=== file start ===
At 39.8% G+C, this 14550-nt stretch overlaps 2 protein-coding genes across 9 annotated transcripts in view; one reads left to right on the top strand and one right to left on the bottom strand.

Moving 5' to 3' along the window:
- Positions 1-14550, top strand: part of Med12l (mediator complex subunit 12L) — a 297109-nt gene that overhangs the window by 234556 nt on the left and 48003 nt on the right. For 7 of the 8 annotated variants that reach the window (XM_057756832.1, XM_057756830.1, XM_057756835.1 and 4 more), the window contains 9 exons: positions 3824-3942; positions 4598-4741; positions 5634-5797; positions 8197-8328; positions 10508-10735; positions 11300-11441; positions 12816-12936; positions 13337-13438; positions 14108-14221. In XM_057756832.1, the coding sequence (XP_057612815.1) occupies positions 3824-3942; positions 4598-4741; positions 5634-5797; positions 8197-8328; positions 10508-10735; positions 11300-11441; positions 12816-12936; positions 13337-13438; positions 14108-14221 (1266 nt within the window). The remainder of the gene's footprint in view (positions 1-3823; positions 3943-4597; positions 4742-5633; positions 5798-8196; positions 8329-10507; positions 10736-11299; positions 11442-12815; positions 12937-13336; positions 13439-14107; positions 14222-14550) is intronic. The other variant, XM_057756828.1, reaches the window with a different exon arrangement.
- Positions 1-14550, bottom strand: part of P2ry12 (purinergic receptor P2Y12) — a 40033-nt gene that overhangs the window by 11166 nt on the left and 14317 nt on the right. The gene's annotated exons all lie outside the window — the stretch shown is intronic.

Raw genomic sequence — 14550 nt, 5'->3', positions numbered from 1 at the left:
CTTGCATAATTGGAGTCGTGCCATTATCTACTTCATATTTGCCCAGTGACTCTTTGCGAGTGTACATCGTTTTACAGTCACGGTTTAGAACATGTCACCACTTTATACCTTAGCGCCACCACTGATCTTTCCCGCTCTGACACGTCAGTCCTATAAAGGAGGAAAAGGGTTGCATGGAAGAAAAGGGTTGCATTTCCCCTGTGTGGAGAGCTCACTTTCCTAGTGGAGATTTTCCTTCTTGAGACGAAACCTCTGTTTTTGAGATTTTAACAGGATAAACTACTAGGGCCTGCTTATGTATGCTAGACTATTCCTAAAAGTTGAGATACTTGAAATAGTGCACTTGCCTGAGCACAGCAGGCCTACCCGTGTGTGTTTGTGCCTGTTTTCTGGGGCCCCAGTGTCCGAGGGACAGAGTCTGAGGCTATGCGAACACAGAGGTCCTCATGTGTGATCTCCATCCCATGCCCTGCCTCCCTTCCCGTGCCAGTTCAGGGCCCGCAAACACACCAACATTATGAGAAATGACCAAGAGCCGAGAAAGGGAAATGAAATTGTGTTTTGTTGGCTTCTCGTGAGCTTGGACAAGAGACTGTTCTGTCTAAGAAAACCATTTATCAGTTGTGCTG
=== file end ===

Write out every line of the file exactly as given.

At 39.8% G+C, this 14550-nt stretch overlaps 2 protein-coding genes across 9 annotated transcripts in view; one reads left to right on the top strand and one right to left on the bottom strand.

Moving 5' to 3' along the window:
- Positions 1-14550, top strand: part of Med12l (mediator complex subunit 12L) — a 297109-nt gene that overhangs the window by 234556 nt on the left and 48003 nt on the right. For 7 of the 8 annotated variants that reach the window (XM_057756832.1, XM_057756830.1, XM_057756835.1 and 4 more), the window contains 9 exons: positions 3824-3942; positions 4598-4741; positions 5634-5797; positions 8197-8328; positions 10508-10735; positions 11300-11441; positions 12816-12936; positions 13337-13438; positions 14108-14221. In XM_057756832.1, the coding sequence (XP_057612815.1) occupies positions 3824-3942; positions 4598-4741; positions 5634-5797; positions 8197-8328; positions 10508-10735; positions 11300-11441; positions 12816-12936; positions 13337-13438; positions 14108-14221 (1266 nt within the window). The remainder of the gene's footprint in view (positions 1-3823; positions 3943-4597; positions 4742-5633; positions 5798-8196; positions 8329-10507; positions 10736-11299; positions 11442-12815; positions 12937-13336; positions 13439-14107; positions 14222-14550) is intronic. The other variant, XM_057756828.1, reaches the window with a different exon arrangement.
- Positions 1-14550, bottom strand: part of P2ry12 (purinergic receptor P2Y12) — a 40033-nt gene that overhangs the window by 11166 nt on the left and 14317 nt on the right. The gene's annotated exons all lie outside the window — the stretch shown is intronic.

Raw genomic sequence — 14550 nt, 5'->3', positions numbered from 1 at the left:
CTTGCATAATTGGAGTCGTGCCATTATCTACTTCATATTTGCCCAGTGACTCTTTGCGAGTGTACATCGTTTTACAGTCACGGTTTAGAACATGTCACCACTTTATACCTTAGCGCCACCACTGATCTTTCCCGCTCTGACACGTCAGTCCTATAAAGGAGGAAAAGGGTTGCATGGAAGAAAAGGGTTGCATTTCCCCTGTGTGGAGAGCTCACTTTCCTAGTGGAGATTTTCCTTCTTGAGACGAAACCTCTGTTTTTGAGATTTTAACAGGATAAACTACTAGGGCCTGCTTATGTATGCTAGACTATTCCTAAAAGTTGAGATACTTGAAATAGTGCACTTGCCTGAGCACAGCAGGCCTACCCGTGTGTGTTTGTGCCTGTTTTCTGGGGCCCCAGTGTCCGAGGGACAGAGTCTGAGGCTATGCGAACACAGAGGTCCTCATGTGTGATCTCCATCCCATGCCCTGCCTCCCTTCCCGTGCCAGTTCAGGGCCCGCAAACACACCAACATTATGAGAAATGACCAAGAGCCGAGAAAGGGAAATGAAATTGTGTTTTGTTGGCTTCTCGTGAGCTTGGACAAGAGACTGTTCTGTCTAAGAAAACCATTTATCAGTTGTGCTG